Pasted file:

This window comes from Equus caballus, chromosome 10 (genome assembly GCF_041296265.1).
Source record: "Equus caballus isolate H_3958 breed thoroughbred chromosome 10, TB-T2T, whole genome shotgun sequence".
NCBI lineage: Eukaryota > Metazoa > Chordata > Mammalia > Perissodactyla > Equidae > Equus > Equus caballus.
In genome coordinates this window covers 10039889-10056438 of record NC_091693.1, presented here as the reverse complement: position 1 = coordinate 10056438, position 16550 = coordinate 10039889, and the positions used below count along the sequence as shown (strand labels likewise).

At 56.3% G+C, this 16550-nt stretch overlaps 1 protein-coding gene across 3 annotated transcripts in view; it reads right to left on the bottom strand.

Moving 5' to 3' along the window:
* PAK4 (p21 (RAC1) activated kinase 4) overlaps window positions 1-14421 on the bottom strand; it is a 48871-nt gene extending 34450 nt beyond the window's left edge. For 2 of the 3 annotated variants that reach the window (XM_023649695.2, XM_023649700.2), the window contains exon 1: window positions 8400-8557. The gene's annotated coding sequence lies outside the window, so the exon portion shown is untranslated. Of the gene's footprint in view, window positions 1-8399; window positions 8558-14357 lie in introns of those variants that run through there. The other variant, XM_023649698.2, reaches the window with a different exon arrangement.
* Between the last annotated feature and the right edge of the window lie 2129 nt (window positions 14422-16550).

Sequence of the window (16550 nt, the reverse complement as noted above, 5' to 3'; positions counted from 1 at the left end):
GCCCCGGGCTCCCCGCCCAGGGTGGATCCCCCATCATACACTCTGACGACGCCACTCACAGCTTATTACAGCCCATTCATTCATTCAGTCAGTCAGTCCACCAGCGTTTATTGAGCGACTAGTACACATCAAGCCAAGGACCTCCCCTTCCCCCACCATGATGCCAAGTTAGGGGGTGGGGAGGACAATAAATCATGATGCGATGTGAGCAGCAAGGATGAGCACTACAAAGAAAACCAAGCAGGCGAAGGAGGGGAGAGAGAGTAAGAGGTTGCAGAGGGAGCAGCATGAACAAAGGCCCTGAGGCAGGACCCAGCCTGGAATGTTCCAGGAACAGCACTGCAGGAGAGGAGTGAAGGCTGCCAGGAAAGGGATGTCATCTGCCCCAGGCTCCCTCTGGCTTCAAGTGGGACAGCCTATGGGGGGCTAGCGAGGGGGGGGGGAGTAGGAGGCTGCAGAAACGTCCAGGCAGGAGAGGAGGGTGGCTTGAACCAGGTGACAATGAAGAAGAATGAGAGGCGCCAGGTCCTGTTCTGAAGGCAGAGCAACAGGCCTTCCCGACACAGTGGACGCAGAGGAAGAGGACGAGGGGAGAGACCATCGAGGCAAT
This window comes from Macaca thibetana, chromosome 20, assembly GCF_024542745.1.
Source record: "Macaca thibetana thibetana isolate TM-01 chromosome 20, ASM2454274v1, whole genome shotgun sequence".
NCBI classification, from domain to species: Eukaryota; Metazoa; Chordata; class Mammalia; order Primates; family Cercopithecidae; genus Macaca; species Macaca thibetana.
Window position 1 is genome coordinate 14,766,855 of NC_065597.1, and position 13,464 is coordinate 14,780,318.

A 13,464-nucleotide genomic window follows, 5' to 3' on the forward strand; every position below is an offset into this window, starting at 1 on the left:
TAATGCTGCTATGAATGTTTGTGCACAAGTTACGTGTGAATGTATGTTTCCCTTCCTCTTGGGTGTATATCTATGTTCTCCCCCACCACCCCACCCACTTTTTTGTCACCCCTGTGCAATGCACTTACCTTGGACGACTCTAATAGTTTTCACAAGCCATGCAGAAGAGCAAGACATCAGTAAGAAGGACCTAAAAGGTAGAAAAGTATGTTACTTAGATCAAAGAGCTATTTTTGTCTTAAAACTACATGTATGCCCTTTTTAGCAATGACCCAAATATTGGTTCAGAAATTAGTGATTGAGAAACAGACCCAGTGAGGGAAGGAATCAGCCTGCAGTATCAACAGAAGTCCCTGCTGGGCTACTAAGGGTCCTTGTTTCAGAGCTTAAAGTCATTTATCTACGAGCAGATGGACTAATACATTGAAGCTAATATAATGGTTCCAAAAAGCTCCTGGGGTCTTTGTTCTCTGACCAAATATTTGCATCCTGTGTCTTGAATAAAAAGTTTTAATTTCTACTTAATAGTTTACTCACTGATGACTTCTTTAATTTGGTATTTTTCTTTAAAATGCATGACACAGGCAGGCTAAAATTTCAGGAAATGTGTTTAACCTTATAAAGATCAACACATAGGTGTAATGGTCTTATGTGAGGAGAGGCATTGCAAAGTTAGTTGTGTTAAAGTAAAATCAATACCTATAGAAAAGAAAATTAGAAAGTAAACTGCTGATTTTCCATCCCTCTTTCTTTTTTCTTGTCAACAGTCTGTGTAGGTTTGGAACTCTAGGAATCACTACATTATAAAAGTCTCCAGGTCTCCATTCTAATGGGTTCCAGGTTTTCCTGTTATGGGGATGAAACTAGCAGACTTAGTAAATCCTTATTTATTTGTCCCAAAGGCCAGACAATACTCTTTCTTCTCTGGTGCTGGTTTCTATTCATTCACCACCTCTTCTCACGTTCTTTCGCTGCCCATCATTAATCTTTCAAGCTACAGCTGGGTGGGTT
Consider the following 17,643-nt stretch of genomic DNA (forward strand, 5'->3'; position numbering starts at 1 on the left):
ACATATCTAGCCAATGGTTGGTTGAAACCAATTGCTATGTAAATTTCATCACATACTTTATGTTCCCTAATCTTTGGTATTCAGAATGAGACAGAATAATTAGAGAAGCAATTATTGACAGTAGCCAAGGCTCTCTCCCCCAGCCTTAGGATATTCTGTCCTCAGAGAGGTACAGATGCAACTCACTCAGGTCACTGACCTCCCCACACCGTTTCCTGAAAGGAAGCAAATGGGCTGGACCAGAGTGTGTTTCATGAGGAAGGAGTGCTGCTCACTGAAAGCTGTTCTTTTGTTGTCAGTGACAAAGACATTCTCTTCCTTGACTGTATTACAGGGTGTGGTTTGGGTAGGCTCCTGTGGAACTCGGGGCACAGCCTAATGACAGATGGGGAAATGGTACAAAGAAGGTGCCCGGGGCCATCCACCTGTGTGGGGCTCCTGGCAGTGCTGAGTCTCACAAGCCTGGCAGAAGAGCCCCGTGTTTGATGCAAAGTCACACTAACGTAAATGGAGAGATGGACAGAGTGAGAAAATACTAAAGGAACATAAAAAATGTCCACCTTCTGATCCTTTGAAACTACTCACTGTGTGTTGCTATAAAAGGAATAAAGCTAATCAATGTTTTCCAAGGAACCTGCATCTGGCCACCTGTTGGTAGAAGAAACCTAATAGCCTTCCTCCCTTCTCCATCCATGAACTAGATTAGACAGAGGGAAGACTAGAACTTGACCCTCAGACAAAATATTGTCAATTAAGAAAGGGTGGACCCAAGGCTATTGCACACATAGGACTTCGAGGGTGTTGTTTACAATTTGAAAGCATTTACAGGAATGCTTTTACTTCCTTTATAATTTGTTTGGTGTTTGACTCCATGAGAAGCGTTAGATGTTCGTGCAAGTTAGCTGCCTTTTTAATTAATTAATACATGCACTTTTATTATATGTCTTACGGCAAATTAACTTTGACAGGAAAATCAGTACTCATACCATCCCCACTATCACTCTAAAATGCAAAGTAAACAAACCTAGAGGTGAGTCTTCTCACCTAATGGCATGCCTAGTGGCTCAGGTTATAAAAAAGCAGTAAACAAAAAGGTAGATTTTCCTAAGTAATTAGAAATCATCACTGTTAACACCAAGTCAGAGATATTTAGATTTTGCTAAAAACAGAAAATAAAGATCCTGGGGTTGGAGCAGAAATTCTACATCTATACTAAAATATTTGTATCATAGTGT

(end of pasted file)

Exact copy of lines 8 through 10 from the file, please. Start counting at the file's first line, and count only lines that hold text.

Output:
* Between the last annotated feature and the right edge of the window lie 2129 nt (window positions 14422-16550).

Sequence of the window (16550 nt, the reverse complement as noted above, 5' to 3'; positions counted from 1 at the left end):
GCCCCGGGCTCCCCGCCCAGGGTGGATCCCCCATCATACACTCTGACGACGCCACTCACAGCTTATTACAGCCCATTCATTCATTCAGTCAGTCAGTCCACCAGCGTTTATTGAGCGACTAGTACACATCAAGCCAAGGACCTCCCCTTCCCCCACCATGATGCCAAGTTAGGGGGTGGGGAGGACAATAAATCATGATGCGATGTGAGCAGCAAGGATGAGCACTACAAAGAAAACCAAGCAGGCGAAGGAGGGGAGAGAGAGTAAGAGGTTGCAGAGGGAGCAGCATGAACAAAGGCCCTGAGGCAGGACCCAGCCTGGAATGTTCCAGGAACAGCACTGCAGGAGAGGAGTGAAGGCTGCCAGGAAAGGGATGTCATCTGCCCCAGGCTCCCTCTGGCTTCAAGTGGGACAGCCTATGGGGGGCTAGCGAGGGGGGGGGGAGTAGGAGGCTGCAGAAACGTCCAGGCAGGAGAGGAGGGTGGCTTGAACCAGGTGACAATGAAGAAGAATGAGAGGCGCCAGGTCCTGTTCTGAAGGCAGAGCAACAGGCCTTCCCGACACAGTGGACGCAGAGGAAGAGGACGAGGGGAGAGACCATCGAGGCAAT